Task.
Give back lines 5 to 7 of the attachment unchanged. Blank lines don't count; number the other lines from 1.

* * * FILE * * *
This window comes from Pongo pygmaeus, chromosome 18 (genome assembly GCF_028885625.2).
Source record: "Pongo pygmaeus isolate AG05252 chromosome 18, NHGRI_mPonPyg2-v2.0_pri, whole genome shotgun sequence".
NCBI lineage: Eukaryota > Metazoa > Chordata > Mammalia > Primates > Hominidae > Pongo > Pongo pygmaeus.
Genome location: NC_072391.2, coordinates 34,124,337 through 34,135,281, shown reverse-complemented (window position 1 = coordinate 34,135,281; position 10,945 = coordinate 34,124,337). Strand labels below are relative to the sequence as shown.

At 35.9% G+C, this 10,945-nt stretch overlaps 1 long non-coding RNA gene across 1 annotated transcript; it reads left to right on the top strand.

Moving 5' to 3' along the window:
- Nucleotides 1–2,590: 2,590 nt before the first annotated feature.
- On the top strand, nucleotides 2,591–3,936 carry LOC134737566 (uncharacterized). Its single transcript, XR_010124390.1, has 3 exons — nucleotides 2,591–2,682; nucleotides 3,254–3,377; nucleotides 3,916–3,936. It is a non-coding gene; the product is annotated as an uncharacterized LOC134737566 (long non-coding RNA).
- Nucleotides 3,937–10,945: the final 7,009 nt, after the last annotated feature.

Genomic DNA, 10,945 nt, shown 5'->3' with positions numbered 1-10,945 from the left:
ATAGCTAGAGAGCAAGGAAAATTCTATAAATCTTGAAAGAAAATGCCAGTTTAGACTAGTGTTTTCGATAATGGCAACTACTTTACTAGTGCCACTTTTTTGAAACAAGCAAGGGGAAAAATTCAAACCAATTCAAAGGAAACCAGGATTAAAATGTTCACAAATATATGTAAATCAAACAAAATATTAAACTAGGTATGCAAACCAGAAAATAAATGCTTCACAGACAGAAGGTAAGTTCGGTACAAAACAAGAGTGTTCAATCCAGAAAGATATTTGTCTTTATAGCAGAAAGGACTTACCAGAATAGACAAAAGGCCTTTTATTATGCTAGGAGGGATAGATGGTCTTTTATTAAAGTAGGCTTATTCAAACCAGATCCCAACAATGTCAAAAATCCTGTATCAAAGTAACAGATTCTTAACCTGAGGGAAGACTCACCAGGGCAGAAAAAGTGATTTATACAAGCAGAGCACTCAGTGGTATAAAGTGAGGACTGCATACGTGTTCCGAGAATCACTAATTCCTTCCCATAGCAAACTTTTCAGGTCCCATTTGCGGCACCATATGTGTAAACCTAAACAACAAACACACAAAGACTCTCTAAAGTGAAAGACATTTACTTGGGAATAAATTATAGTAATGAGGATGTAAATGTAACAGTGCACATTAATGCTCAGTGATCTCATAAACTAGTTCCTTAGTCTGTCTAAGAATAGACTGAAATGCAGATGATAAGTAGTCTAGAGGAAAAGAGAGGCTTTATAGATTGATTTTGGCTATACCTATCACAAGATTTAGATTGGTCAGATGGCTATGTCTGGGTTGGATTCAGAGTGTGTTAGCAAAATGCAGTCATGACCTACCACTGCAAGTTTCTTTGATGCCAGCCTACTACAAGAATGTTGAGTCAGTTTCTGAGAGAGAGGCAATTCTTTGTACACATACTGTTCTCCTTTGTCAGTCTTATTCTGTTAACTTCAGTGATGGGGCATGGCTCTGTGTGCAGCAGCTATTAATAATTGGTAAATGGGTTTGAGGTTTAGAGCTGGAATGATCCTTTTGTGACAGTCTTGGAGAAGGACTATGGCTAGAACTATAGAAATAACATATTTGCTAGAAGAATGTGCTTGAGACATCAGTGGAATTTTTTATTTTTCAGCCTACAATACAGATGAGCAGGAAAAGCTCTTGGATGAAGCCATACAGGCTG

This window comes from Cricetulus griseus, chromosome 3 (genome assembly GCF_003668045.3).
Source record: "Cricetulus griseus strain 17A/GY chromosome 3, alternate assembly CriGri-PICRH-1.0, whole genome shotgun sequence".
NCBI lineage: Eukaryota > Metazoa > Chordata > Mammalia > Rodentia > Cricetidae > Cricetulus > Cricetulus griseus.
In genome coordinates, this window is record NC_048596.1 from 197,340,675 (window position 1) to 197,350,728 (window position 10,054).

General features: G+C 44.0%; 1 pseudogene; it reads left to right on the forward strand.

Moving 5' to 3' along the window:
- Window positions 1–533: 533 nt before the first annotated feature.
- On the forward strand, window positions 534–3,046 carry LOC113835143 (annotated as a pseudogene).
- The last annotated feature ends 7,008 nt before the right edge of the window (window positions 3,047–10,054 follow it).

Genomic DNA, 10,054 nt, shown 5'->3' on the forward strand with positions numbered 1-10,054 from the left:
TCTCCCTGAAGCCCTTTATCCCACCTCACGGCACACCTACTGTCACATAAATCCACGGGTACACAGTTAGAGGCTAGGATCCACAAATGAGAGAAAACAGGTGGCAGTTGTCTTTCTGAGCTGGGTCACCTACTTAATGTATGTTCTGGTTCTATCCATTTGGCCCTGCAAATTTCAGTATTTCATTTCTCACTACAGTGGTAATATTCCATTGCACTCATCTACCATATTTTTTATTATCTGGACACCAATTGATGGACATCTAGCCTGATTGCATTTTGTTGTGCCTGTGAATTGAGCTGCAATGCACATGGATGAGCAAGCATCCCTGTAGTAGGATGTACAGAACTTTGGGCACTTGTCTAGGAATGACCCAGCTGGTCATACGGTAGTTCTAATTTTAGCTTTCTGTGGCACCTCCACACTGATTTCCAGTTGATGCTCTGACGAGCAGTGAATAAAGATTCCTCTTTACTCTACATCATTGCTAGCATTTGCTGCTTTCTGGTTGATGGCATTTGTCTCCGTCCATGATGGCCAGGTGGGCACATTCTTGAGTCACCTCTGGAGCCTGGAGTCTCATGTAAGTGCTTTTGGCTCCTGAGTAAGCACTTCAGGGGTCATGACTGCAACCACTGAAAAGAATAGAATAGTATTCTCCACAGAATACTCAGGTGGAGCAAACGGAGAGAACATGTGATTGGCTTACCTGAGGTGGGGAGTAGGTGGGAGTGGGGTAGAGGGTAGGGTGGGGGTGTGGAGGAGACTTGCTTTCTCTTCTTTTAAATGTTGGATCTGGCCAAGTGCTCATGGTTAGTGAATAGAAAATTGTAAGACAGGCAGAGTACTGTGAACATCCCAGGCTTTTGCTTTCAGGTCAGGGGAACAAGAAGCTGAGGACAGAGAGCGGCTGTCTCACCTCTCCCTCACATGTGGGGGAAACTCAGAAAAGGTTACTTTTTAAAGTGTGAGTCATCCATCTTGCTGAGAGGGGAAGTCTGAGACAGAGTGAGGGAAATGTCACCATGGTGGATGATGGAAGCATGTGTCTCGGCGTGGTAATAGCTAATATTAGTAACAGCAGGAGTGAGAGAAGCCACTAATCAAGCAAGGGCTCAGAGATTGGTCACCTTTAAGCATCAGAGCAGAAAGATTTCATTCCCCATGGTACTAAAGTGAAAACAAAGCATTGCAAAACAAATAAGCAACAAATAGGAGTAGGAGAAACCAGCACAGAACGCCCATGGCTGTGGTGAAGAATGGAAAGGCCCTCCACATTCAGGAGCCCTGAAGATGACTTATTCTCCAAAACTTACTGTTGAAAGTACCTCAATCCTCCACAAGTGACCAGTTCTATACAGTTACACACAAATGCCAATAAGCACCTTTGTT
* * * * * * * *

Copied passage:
At 35.9% G+C, this 10,945-nt stretch overlaps 1 long non-coding RNA gene across 1 annotated transcript; it reads left to right on the top strand.

Moving 5' to 3' along the window:
- Nucleotides 1–2,590: 2,590 nt before the first annotated feature.